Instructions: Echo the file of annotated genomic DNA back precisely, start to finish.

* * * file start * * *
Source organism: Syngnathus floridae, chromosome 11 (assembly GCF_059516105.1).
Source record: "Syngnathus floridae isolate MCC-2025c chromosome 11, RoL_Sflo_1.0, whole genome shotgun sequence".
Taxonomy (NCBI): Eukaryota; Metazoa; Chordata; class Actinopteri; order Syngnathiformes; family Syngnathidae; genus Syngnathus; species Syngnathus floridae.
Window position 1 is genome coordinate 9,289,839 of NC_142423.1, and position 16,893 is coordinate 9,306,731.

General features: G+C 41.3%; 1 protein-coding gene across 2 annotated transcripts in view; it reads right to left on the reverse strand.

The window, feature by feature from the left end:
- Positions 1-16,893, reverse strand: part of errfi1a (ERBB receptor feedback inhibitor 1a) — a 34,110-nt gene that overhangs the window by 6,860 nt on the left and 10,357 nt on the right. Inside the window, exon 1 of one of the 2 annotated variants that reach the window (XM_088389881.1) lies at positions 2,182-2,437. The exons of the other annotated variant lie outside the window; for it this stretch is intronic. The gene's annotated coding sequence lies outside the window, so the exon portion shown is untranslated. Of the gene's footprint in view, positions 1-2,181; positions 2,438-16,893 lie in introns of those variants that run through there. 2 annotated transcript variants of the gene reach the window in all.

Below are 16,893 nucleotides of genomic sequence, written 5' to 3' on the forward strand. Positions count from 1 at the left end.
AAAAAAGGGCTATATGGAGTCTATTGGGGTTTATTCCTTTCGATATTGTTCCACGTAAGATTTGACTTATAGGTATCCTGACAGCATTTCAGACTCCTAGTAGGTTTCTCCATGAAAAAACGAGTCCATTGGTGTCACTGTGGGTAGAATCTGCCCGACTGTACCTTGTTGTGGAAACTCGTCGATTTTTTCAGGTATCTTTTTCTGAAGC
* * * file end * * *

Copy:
Source organism: Syngnathus floridae, chromosome 11 (assembly GCF_059516105.1).
Source record: "Syngnathus floridae isolate MCC-2025c chromosome 11, RoL_Sflo_1.0, whole genome shotgun sequence".
Taxonomy (NCBI): Eukaryota; Metazoa; Chordata; class Actinopteri; order Syngnathiformes; family Syngnathidae; genus Syngnathus; species Syngnathus floridae.
Window position 1 is genome coordinate 9,289,839 of NC_142423.1, and position 16,893 is coordinate 9,306,731.

General features: G+C 41.3%; 1 protein-coding gene across 2 annotated transcripts in view; it reads right to left on the reverse strand.

The window, feature by feature from the left end:
- Positions 1-16,893, reverse strand: part of errfi1a (ERBB receptor feedback inhibitor 1a) — a 34,110-nt gene that overhangs the window by 6,860 nt on the left and 10,357 nt on the right. Inside the window, exon 1 of one of the 2 annotated variants that reach the window (XM_088389881.1) lies at positions 2,182-2,437. The exons of the other annotated variant lie outside the window; for it this stretch is intronic. The gene's annotated coding sequence lies outside the window, so the exon portion shown is untranslated. Of the gene's footprint in view, positions 1-2,181; positions 2,438-16,893 lie in introns of those variants that run through there. 2 annotated transcript variants of the gene reach the window in all.

Below are 16,893 nucleotides of genomic sequence, written 5' to 3' on the forward strand. Positions count from 1 at the left end.
AAAAAAGGGCTATATGGAGTCTATTGGGGTTTATTCCTTTCGATATTGTTCCACGTAAGATTTGACTTATAGGTATCCTGACAGCATTTCAGACTCCTAGTAGGTTTCTCCATGAAAAAACGAGTCCATTGGTGTCACTGTGGGTAGAATCTGCCCGACTGTACCTTGTTGTGGAAACTCGTCGATTTTTTCAGGTATCTTTTTCTGAAGC